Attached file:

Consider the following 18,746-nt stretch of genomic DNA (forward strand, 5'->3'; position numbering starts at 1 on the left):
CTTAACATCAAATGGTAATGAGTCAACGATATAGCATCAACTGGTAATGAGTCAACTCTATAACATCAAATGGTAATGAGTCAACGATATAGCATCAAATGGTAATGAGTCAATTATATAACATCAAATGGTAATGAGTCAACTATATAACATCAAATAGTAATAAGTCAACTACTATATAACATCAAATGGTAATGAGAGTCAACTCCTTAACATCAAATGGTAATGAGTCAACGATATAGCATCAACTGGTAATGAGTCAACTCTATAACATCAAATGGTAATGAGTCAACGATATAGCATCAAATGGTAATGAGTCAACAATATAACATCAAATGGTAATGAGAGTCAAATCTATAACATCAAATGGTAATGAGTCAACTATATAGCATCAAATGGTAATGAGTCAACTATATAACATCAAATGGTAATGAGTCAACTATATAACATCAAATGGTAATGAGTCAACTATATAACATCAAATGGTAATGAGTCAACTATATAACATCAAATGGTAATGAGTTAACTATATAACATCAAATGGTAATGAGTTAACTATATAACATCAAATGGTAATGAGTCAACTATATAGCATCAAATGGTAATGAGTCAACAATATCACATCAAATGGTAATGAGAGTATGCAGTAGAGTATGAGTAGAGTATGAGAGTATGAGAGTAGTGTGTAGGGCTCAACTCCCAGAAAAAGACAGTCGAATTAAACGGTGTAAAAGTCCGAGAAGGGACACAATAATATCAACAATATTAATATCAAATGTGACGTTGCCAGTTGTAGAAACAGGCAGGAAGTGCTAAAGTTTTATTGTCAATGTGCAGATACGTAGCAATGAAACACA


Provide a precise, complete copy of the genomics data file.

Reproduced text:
Consider the following 18,746-nt stretch of genomic DNA (forward strand, 5'->3'; position numbering starts at 1 on the left):
CTTAACATCAAATGGTAATGAGTCAACGATATAGCATCAACTGGTAATGAGTCAACTCTATAACATCAAATGGTAATGAGTCAACGATATAGCATCAAATGGTAATGAGTCAATTATATAACATCAAATGGTAATGAGTCAACTATATAACATCAAATAGTAATAAGTCAACTACTATATAACATCAAATGGTAATGAGAGTCAACTCCTTAACATCAAATGGTAATGAGTCAACGATATAGCATCAACTGGTAATGAGTCAACTCTATAACATCAAATGGTAATGAGTCAACGATATAGCATCAAATGGTAATGAGTCAACAATATAACATCAAATGGTAATGAGAGTCAAATCTATAACATCAAATGGTAATGAGTCAACTATATAGCATCAAATGGTAATGAGTCAACTATATAACATCAAATGGTAATGAGTCAACTATATAACATCAAATGGTAATGAGTCAACTATATAACATCAAATGGTAATGAGTCAACTATATAACATCAAATGGTAATGAGTTAACTATATAACATCAAATGGTAATGAGTTAACTATATAACATCAAATGGTAATGAGTCAACTATATAGCATCAAATGGTAATGAGTCAACAATATCACATCAAATGGTAATGAGAGTATGCAGTAGAGTATGAGTAGAGTATGAGAGTATGAGAGTAGTGTGTAGGGCTCAACTCCCAGAAAAAGACAGTCGAATTAAACGGTGTAAAAGTCCGAGAAGGGACACAATAATATCAACAATATTAATATCAAATGTGACGTTGCCAGTTGTAGAAACAGGCAGGAAGTGCTAAAGTTTTATTGTCAATGTGCAGATACGTAGCAATGAAACACA